Scientists in Barbados hope to apply a scientific approach to improving playing fields for cricket, the region’s favorite sport
Cricketers’ obsession with the condition of the pitch—the 660 sq ft of manicured grass on which the game’s real action takes place—is arguably unparalleled in sports. Scientists at the University of the West Indies, Cave Hill, Barbados, hope that a mix of chemistry, physics, ecology, genetics, and microbiology can be used to optimize and maintain cricket fields in the region, where the sport is wildly popular.
Any day of cricket—and yes, the game often takes the entire day and can even span five days for big international matches—begins with the pregame “Pitch Report.” A TV sports anchor and self-proclaimed turf expert squats down and examines the humps and holes in the pitch. He then launches into a detailed prediction of how the ball will bounce on the grassy surface and whether cracks are likely to develop in the ground during the day’s play.
“There is a huge number of superstitions about what makes for a perfect pitch that have been handed down from generation to generation,” notes Jeffrey G. Atherton, a professor of biology at UWI Cave Hill. He and fellow professor Louis E. Chinnery have teamed up to form the university’s fledgling Sports Agronomy Research Unit (SARU). “We hope to apply a scientific approach to the subject,” he tells C&EN.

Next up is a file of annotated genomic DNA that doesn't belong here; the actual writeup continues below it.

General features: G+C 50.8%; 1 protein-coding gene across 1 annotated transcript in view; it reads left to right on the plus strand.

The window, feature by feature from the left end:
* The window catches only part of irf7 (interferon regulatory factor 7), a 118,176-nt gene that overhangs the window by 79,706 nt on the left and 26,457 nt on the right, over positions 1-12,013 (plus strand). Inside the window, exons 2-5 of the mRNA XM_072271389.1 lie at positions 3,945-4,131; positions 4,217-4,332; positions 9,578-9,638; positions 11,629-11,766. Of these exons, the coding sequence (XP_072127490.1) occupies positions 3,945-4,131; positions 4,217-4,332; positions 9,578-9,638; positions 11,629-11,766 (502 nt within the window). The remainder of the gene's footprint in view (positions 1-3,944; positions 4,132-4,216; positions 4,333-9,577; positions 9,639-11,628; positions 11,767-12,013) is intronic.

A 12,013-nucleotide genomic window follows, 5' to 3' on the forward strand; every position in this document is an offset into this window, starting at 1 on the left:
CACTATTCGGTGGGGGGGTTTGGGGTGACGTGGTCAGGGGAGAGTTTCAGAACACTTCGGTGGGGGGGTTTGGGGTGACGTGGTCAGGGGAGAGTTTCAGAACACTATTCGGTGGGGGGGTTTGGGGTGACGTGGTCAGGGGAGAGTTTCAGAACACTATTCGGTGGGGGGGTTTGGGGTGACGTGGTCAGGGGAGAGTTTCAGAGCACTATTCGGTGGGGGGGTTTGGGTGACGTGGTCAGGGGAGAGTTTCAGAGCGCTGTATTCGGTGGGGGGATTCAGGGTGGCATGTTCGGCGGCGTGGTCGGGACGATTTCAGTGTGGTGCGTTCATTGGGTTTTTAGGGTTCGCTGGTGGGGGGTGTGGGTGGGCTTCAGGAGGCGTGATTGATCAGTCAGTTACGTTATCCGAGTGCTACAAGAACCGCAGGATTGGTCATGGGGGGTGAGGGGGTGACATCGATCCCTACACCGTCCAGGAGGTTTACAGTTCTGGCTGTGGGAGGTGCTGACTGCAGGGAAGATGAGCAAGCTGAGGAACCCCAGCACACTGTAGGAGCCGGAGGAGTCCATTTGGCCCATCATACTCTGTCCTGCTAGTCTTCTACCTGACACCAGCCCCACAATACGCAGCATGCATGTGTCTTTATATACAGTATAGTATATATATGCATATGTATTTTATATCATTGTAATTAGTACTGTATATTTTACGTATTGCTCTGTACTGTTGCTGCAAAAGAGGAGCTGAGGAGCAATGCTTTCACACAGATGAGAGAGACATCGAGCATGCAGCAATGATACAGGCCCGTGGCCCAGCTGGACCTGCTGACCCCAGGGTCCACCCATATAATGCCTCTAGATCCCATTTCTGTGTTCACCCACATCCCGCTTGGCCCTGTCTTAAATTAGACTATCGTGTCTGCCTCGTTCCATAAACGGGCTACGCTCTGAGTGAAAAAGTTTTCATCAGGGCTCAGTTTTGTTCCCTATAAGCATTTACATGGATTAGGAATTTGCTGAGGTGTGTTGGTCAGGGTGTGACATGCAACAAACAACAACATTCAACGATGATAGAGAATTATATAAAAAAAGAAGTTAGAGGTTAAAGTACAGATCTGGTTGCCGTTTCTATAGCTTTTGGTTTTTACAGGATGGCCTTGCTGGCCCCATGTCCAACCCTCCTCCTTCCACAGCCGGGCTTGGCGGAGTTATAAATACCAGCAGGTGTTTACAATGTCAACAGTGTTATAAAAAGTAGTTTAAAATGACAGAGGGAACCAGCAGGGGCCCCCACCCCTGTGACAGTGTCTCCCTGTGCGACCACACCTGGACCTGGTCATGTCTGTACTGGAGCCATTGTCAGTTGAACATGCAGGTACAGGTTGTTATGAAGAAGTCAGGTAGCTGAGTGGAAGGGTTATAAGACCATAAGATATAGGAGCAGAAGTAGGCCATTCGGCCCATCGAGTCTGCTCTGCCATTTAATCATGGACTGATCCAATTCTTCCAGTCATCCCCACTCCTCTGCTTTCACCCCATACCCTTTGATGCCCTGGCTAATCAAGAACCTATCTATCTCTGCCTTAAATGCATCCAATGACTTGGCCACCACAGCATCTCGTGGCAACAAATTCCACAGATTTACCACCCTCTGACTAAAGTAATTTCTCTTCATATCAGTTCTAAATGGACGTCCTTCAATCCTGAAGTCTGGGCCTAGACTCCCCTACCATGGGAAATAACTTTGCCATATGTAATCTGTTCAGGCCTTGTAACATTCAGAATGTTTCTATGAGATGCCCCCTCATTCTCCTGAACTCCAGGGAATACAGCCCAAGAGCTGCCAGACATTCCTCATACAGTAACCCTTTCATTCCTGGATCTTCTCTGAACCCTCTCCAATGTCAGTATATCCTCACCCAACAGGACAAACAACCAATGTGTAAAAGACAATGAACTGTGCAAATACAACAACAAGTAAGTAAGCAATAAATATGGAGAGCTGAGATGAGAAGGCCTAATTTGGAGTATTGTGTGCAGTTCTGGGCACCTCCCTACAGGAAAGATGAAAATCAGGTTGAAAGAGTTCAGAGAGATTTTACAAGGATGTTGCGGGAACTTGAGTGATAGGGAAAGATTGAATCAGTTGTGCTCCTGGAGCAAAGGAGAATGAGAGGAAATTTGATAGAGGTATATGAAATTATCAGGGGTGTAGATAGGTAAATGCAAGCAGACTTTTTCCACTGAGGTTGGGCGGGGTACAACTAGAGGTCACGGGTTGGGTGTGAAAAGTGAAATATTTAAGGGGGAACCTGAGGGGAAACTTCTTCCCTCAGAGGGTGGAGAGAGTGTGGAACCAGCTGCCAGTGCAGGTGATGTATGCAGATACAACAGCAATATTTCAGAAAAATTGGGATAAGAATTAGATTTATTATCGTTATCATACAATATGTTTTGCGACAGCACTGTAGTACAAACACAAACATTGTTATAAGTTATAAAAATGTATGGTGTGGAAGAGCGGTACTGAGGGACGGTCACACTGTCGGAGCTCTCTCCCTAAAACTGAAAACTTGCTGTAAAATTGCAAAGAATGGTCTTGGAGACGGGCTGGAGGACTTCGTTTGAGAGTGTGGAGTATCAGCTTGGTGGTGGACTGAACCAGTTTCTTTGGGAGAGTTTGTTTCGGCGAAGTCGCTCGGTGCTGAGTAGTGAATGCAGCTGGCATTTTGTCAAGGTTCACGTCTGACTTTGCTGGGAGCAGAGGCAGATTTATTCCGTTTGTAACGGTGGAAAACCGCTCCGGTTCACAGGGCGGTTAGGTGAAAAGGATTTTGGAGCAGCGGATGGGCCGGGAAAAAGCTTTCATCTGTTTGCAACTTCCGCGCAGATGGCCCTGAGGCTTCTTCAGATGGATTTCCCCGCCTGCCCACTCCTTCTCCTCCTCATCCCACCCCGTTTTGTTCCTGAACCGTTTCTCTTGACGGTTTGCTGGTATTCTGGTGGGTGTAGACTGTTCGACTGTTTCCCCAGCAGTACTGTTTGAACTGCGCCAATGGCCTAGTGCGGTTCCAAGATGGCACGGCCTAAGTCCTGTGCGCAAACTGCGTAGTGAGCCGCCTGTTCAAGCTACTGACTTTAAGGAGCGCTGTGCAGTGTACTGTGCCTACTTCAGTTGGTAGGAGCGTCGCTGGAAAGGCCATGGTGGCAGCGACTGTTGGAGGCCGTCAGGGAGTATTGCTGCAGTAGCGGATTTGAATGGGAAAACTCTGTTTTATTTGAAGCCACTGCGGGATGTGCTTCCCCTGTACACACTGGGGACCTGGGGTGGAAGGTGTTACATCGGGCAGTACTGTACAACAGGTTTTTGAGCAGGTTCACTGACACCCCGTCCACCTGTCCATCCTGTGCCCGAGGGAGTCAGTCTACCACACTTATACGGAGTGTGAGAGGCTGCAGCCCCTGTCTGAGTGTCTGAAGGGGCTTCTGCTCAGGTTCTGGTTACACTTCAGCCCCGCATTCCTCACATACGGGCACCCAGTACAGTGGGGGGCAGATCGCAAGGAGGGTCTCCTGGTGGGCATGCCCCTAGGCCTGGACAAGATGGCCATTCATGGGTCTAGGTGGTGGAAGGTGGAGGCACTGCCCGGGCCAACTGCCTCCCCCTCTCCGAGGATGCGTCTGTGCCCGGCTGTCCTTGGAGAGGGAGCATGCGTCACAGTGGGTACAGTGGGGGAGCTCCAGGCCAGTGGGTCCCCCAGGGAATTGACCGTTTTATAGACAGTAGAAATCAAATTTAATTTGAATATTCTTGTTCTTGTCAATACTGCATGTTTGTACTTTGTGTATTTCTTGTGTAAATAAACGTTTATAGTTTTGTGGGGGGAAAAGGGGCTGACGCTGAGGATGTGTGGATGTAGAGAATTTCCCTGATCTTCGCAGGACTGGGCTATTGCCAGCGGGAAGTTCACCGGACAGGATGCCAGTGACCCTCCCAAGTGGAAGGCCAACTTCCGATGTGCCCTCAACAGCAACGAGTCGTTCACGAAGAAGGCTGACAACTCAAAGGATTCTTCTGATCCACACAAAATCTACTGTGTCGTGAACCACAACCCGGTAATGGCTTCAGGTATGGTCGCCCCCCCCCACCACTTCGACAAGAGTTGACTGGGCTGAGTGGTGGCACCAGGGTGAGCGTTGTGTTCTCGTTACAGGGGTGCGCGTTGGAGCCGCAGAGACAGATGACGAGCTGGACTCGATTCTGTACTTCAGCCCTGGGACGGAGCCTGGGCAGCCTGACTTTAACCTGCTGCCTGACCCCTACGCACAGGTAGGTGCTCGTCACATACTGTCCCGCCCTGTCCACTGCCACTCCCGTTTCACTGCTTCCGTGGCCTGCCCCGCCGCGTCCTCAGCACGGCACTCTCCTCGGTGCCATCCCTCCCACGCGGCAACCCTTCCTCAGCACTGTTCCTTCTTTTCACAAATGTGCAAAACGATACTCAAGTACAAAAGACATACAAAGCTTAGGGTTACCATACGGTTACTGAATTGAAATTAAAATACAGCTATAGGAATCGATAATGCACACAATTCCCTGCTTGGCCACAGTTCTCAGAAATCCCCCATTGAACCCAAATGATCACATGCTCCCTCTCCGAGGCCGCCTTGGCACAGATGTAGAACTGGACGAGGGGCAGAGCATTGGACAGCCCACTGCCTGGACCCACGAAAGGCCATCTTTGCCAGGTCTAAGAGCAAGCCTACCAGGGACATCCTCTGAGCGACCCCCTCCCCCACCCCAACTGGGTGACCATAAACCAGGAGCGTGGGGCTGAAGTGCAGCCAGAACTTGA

SARU is part of UWI Cave Hill’s recent initiative to improve sports in the region. “Sports have become more and more significant in terms of economic development,” Chinnery notes. Barbados and many of its island neighbors are now bidding to host matches during the next cricket World Cup, which will take place in 2007 in the West Indies. A perfect pitch is big business, he argues, pointing to the influx of millions of fans—and millions of dollars—that will accompany the World Cup.
The SARU members have experimental plots, laboratory space, and basic equipment at their disposal. But perhaps their greatest research asset is the recently completed world-class cricket ground that is the campus’s focal point.
As a first step, the pair plans to survey what grasses grow on the more than 100 cricket fields in Barbados, and compare their resistance to wear, elasticity, and interactions with the soil. The soils themselves are also of interest, Chinnery notes. “The chemical properties of soils here in the tropics are different than those in more temperate climates,” he says.
Eventually SARU will characterize and assess the usefulness of water-efficient grasses grown on the island, Atherton says. Grasses native to the Caribbean, which are routinely battered with hurricane rains, long and hot dry spells, and salty sea spray, may find use in other regions because of their hardiness, he notes. He and Chinnery hope to collaborate with other turf researchers, including those at the Sports Turf Research Institute in England.
But for now, Atherton and Chinnery are focused on probing the cricket pitches in Barbados prior to the highly anticipated World Cup matches.